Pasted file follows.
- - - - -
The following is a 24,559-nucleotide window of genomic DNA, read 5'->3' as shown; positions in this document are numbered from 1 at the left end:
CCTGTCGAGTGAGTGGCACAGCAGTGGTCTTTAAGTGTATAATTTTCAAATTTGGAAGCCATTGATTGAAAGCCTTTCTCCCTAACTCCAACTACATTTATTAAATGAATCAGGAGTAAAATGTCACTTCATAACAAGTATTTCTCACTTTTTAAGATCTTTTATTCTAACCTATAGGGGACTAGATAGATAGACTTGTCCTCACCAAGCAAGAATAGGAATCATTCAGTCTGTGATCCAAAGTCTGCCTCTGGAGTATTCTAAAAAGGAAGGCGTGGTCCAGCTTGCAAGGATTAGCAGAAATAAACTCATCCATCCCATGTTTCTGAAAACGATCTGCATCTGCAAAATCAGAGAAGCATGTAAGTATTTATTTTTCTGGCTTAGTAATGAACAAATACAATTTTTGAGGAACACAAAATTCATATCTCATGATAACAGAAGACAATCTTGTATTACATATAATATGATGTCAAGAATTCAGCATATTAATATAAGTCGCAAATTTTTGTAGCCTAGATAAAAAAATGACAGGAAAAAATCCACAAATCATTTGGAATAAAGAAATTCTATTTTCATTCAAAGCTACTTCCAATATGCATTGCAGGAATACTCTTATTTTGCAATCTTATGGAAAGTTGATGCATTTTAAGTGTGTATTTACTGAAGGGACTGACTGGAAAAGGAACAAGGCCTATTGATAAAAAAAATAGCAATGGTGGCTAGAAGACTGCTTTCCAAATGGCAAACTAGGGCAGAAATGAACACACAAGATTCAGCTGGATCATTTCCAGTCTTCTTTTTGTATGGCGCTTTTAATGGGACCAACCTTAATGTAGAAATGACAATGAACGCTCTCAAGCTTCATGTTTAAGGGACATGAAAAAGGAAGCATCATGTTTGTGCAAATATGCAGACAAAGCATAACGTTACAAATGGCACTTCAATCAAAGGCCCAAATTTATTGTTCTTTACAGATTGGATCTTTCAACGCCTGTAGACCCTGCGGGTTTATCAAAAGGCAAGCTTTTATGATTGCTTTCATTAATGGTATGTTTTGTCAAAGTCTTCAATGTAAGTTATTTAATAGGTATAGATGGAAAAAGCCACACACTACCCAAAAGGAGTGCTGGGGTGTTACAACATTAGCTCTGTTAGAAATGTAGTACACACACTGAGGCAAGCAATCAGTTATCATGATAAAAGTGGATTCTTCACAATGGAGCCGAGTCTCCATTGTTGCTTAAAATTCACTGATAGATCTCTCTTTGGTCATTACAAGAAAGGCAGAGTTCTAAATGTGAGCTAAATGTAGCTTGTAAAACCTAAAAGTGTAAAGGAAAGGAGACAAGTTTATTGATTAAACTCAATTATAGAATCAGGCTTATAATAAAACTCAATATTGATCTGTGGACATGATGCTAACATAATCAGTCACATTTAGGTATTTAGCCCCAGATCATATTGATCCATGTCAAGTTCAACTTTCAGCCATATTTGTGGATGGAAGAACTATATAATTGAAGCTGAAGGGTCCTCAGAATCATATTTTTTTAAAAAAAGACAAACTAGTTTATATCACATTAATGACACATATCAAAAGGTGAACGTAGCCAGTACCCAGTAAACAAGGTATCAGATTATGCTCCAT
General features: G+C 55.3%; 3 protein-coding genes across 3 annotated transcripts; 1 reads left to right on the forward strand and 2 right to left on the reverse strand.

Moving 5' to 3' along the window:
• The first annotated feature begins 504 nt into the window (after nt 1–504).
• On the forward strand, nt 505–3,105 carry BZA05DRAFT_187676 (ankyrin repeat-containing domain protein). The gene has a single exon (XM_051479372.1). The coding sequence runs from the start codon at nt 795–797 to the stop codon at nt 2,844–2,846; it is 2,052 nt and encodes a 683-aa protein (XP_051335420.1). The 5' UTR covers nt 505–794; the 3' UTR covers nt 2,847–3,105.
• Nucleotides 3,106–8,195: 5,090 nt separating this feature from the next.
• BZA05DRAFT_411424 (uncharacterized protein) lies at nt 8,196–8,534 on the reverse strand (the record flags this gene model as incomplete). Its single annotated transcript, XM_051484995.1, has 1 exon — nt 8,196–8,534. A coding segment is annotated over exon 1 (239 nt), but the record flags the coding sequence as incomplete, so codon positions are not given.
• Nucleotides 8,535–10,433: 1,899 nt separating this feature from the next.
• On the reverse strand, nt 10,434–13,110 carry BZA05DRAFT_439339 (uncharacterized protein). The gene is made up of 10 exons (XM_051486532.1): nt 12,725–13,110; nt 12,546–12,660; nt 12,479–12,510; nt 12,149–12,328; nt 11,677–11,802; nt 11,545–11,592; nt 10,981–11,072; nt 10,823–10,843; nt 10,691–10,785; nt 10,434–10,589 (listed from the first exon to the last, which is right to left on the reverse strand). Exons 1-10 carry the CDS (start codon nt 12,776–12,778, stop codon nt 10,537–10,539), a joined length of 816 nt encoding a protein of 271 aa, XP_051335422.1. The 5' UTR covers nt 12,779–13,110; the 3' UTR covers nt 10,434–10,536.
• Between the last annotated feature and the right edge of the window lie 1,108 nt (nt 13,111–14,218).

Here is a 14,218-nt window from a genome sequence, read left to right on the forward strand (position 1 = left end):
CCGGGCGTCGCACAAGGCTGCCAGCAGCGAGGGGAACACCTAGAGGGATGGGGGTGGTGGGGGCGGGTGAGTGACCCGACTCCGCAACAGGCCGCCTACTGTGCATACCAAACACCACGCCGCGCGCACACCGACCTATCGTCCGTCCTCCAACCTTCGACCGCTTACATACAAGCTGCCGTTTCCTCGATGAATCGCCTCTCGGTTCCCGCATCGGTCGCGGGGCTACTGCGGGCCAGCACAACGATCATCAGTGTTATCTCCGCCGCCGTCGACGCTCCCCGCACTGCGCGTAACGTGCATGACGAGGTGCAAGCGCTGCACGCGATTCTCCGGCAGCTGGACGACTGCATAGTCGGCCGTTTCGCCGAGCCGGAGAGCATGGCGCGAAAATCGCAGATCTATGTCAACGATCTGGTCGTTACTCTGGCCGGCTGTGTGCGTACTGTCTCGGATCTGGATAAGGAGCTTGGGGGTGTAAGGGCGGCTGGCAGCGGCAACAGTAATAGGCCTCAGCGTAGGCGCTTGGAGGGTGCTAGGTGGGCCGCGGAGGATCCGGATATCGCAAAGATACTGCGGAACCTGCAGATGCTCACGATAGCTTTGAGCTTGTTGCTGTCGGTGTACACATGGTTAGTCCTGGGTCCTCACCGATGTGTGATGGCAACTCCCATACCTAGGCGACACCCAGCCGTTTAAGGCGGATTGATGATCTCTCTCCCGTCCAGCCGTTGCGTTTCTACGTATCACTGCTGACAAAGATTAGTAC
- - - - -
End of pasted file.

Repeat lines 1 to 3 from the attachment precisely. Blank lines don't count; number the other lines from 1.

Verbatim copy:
The following is a 24,559-nucleotide window of genomic DNA, read 5'->3' as shown; positions in this document are numbered from 1 at the left end:
CCTGTCGAGTGAGTGGCACAGCAGTGGTCTTTAAGTGTATAATTTTCAAATTTGGAAGCCATTGATTGAAAGCCTTTCTCCCTAACTCCAACTACATTTATTAAATGAATCAGGAGTAAAATGTCACTTCATAACAAGTATTTCTCACTTTTTAAGATCTTTTATTCTAACCTATAGGGGACTAGATAGATAGACTTGTCCTCACCAAGCAAGAATAGGAATCATTCAGTCTGTGATCCAAAGTCTGCCTCTGGAGTATTCTAAAAAGGAAGGCGTGGTCCAGCTTGCAAGGATTAGCAGAAATAAACTCATCCATCCCATGTTTCTGAAAACGATCTGCATCTGCAAAATCAGAGAAGCATGTAAGTATTTATTTTTCTGGCTTAGTAATGAACAAATACAATTTTTGAGGAACACAAAATTCATATCTCATGATAACAGAAGACAATCTTGTATTACATATAATATGATGTCAAGAATTCAGCATATTAATATAAGTCGCAAATTTTTGTAGCCTAGATAAAAAAATGACAGGAAAAAATCCACAAATCATTTGGAATAAAGAAATTCTATTTTCATTCAAAGCTACTTCCAATATGCATTGCAGGAATACTCTTATTTTGCAATCTTATGGAAAGTTGATGCATTTTAAGTGTGTATTTACTGAAGGGACTGACTGGAAAAGGAACAAGGCCTATTGATAAAAAAAATAGCAATGGTGGCTAGAAGACTGCTTTCCAAATGGCAAACTAGGGCAGAAATGAACACACAAGATTCAGCTGGATCATTTCCAGTCTTCTTTTTGTATGGCGCTTTTAATGGGACCAACCTTAATGTAGAAATGACAATGAACGCTCTCAAGCTTCATGTTTAAGGGACATGAAAAAGGAAGCATCATGTTTGTGCAAATATGCAGACAAAGCATAACGTTACAAATGGCACTTCAATCAAAGGCCCAAATTTATTGTTCTTTACAGATTGGATCTTTCAACGCCTGTAGACCCTGCGGGTTTATCAAAAGGCAAGCTTTTATGATTGCTTTCATTAATGGTATGTTTTGTCAAAGTCTTCAATGTAAGTTATTTAATAGGTATAGATGGAAAAAGCCACACACTACCCAAAAGGAGTGCTGGGGTGTTACAACATTAGCTCTGTTAGAAATGTAGTACACACACTGAGGCAAGCAATCAGTTATCATGATAAAAGTGGATTCTTCACAATGGAGCCGAGTCTCCATTGTTGCTTAAAATTCACTGATAGATCTCTCTTTGGTCATTACAAGAAAGGCAGAGTTCTAAATGTGAGCTAAATGTAGCTTGTAAAACCTAAAAGTGTAAAGGAAAGGAGACAAGTTTATTGATTAAACTCAATTATAGAATCAGGCTTATAATAAAACTCAATATTGATCTGTGGACATGATGCTAACATAATCAGTCACATTTAGGTATTTAGCCCCAGATCATATTGATCCATGTCAAGTTCAACTTTCAGCCATATTTGTGGATGGAAGAACTATATAATTGAAGCTGAAGGGTCCTCAGAATCATATTTTTTTAAAAAAAGACAAACTAGTTTATATCACATTAATGACACATATCAAAAGGTGAACGTAGCCAGTACCCAGTAAACAAGGTATCAGATTATGCTCCAT
General features: G+C 55.3%; 3 protein-coding genes across 3 annotated transcripts; 1 reads left to right on the forward strand and 2 right to left on the reverse strand.